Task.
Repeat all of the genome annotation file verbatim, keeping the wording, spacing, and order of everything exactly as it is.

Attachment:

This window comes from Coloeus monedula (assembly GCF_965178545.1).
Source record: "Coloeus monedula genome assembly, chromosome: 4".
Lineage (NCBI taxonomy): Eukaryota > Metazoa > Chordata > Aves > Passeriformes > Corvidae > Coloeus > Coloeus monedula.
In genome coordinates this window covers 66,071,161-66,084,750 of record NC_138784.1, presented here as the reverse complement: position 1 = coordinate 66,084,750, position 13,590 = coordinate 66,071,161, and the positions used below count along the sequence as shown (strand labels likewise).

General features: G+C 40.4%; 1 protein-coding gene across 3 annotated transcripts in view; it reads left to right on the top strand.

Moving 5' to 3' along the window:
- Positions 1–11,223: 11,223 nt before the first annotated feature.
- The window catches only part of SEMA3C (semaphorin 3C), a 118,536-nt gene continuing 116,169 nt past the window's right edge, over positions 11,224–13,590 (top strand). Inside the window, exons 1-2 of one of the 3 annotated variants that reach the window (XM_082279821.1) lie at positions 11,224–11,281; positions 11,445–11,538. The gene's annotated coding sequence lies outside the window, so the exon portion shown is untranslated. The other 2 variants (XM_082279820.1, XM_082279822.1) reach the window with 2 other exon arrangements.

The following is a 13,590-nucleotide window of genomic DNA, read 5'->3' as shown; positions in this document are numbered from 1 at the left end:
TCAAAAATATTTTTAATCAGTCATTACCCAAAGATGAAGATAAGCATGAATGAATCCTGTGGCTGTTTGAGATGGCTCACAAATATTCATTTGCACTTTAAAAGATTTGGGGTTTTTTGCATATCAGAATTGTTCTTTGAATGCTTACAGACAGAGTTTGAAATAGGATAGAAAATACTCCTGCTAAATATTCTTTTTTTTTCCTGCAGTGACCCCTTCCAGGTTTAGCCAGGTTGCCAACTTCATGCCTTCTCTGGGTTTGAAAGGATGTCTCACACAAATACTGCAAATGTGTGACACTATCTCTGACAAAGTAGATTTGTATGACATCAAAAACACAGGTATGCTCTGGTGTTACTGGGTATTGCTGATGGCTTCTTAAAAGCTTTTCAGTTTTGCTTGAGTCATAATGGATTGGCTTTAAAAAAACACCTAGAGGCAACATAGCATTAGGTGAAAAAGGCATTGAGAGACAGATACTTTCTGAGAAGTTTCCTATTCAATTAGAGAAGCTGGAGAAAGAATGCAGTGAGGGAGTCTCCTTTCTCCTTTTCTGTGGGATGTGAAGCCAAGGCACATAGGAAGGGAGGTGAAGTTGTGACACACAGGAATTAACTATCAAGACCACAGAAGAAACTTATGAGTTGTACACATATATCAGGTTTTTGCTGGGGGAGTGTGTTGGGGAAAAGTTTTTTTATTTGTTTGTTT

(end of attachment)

This window comes from Coloeus monedula (assembly GCF_965178545.1).
Source record: "Coloeus monedula genome assembly, chromosome: 4".
Lineage (NCBI taxonomy): Eukaryota > Metazoa > Chordata > Aves > Passeriformes > Corvidae > Coloeus > Coloeus monedula.
In genome coordinates this window covers 66,071,161-66,084,750 of record NC_138784.1, presented here as the reverse complement: position 1 = coordinate 66,084,750, position 13,590 = coordinate 66,071,161, and the positions used below count along the sequence as shown (strand labels likewise).

General features: G+C 40.4%; 1 protein-coding gene across 3 annotated transcripts in view; it reads left to right on the top strand.

Moving 5' to 3' along the window:
- Positions 1–11,223: 11,223 nt before the first annotated feature.
- The window catches only part of SEMA3C (semaphorin 3C), a 118,536-nt gene continuing 116,169 nt past the window's right edge, over positions 11,224–13,590 (top strand). Inside the window, exons 1-2 of one of the 3 annotated variants that reach the window (XM_082279821.1) lie at positions 11,224–11,281; positions 11,445–11,538. The gene's annotated coding sequence lies outside the window, so the exon portion shown is untranslated. The other 2 variants (XM_082279820.1, XM_082279822.1) reach the window with 2 other exon arrangements.

The following is a 13,590-nucleotide window of genomic DNA, read 5'->3' as shown; positions in this document are numbered from 1 at the left end:
TCAAAAATATTTTTAATCAGTCATTACCCAAAGATGAAGATAAGCATGAATGAATCCTGTGGCTGTTTGAGATGGCTCACAAATATTCATTTGCACTTTAAAAGATTTGGGGTTTTTTGCATATCAGAATTGTTCTTTGAATGCTTACAGACAGAGTTTGAAATAGGATAGAAAATACTCCTGCTAAATATTCTTTTTTTTTCCTGCAGTGACCCCTTCCAGGTTTAGCCAGGTTGCCAACTTCATGCCTTCTCTGGGTTTGAAAGGATGTCTCACACAAATACTGCAAATGTGTGACACTATCTCTGACAAAGTAGATTTGTATGACATCAAAAACACAGGTATGCTCTGGTGTTACTGGGTATTGCTGATGGCTTCTTAAAAGCTTTTCAGTTTTGCTTGAGTCATAATGGATTGGCTTTAAAAAAACACCTAGAGGCAACATAGCATTAGGTGAAAAAGGCATTGAGAGACAGATACTTTCTGAGAAGTTTCCTATTCAATTAGAGAAGCTGGAGAAAGAATGCAGTGAGGGAGTCTCCTTTCTCCTTTTCTGTGGGATGTGAAGCCAAGGCACATAGGAAGGGAGGTGAAGTTGTGACACACAGGAATTAACTATCAAGACCACAGAAGAAACTTATGAGTTGTACACATATATCAGGTTTTTGCTGGGGGAGTGTGTTGGGGAAAAGTTTTTTTATTTGTTTGTTT